KruseCom Indemnifies Customers

As more and more state and national governments started enacting data security legislation with significant civil penalties, Fortune 500 companies began developing plans for the destruction of legacy data on end-of-lifecycle equipment. KruseCom’s predecessor companies established an early lead in the provision of data destruction and data security services. Large banks and brokerage firms engaged our companies to overwrite or destroy their surplus hard drives.

Of course, there are other ways to destroy data. Corporations can buy the same tools that we employ. They can acquire overwriting software, degaussers, or crushers, and they could destroy their own data. Companies can delegate the data security process to their internal information technology staffers.

One story in particular illustrates the ramifications of these difficult decisions. Our data security division engaged one of the largest retail companies in the US, offering to provide data destruction services. We demonstrated our data destruction and certification processes, and proposed that we provide those services for the retailer. Ultimately, the retailer decided not to outsource this task. The retailer felt they could save on fees by assigning the data security task to their internal staff. So the decision was made to do the work in-house, and then sell the surplus to KruseCom’s parent company.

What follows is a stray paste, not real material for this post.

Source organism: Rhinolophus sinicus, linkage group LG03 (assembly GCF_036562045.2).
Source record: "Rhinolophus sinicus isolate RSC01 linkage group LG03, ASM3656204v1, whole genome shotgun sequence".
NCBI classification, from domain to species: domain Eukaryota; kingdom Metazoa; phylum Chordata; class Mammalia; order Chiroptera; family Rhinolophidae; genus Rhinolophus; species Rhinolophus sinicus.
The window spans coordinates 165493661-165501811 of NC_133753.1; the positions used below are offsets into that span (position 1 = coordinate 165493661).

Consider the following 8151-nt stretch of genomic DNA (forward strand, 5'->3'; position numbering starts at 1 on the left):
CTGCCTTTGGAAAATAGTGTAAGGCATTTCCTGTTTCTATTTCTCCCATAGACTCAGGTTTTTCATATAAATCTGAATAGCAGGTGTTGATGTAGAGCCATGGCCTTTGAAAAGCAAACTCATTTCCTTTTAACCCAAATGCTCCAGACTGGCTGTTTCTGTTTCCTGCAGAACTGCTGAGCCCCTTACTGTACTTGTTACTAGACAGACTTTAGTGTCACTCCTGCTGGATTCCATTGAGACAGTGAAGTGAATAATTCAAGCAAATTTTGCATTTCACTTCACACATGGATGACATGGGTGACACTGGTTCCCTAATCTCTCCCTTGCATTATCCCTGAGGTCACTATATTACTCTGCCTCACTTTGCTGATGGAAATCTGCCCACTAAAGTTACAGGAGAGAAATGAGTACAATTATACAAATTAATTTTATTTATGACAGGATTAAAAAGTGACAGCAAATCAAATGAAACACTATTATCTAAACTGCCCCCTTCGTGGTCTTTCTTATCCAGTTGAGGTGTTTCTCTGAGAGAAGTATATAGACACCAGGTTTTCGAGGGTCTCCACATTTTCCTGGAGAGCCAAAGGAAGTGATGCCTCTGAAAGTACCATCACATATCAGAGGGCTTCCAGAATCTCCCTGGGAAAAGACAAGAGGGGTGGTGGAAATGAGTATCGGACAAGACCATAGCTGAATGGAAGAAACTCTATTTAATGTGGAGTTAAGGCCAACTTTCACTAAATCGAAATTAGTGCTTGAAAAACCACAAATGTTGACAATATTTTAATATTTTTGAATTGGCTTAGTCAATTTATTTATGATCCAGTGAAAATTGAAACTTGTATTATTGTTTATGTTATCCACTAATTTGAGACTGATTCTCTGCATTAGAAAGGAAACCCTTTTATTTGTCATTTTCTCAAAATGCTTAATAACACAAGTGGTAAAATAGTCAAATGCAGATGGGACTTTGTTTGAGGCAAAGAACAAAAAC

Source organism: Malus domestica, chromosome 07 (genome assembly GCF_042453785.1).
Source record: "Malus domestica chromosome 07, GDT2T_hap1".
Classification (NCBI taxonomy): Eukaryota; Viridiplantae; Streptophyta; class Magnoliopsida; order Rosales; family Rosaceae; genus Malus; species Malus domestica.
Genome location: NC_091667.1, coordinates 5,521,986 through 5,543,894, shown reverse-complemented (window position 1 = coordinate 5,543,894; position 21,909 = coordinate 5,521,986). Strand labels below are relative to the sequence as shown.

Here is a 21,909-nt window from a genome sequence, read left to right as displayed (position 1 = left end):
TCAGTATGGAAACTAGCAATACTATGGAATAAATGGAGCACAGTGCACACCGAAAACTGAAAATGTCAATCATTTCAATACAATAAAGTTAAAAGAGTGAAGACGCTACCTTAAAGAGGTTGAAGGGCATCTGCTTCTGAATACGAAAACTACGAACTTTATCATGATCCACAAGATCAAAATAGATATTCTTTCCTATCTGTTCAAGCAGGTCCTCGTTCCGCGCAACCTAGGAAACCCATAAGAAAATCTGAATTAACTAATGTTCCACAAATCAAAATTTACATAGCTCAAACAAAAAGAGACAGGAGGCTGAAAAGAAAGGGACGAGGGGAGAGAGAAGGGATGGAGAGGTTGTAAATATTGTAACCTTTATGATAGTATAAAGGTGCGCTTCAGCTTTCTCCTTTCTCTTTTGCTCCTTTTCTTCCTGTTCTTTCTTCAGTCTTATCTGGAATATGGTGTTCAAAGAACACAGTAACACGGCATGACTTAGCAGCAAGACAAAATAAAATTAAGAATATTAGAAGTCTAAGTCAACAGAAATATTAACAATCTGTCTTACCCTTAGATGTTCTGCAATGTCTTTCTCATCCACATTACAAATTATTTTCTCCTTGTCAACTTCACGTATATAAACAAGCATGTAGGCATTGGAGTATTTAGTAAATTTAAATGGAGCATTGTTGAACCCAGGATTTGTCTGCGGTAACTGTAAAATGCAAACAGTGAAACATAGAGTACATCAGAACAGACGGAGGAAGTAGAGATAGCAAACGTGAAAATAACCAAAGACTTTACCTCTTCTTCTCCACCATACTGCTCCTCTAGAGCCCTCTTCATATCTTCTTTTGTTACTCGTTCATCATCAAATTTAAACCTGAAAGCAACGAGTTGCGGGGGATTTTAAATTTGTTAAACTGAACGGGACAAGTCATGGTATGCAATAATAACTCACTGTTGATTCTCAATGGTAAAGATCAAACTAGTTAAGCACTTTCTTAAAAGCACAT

Preparing the surplus equipment for resale, we found that some percentage of the equipment still contained data. Some of the units were slipping through the retailer’s internal procedure. Somewhat naively, we notified the retailer that their process was not foolproof, thinking that fact would demonstrate the necessity to outsource data security to our data security team. Imagine our surprise when the retailer reacted negatively to hearing the truth. They did not appreciate that feedback.

In hindsight, it’s clear that we had exposed a flaw in the retailer’s internal operations. We had effectively “caught them speeding”. Key executives “lost face” in light of this scrutiny, and they did not appreciate our assistance. That business relationship immediately ended.

However, we learned a valuable lesson. ONE CANNOT INDEMNIFY HIMSELF.


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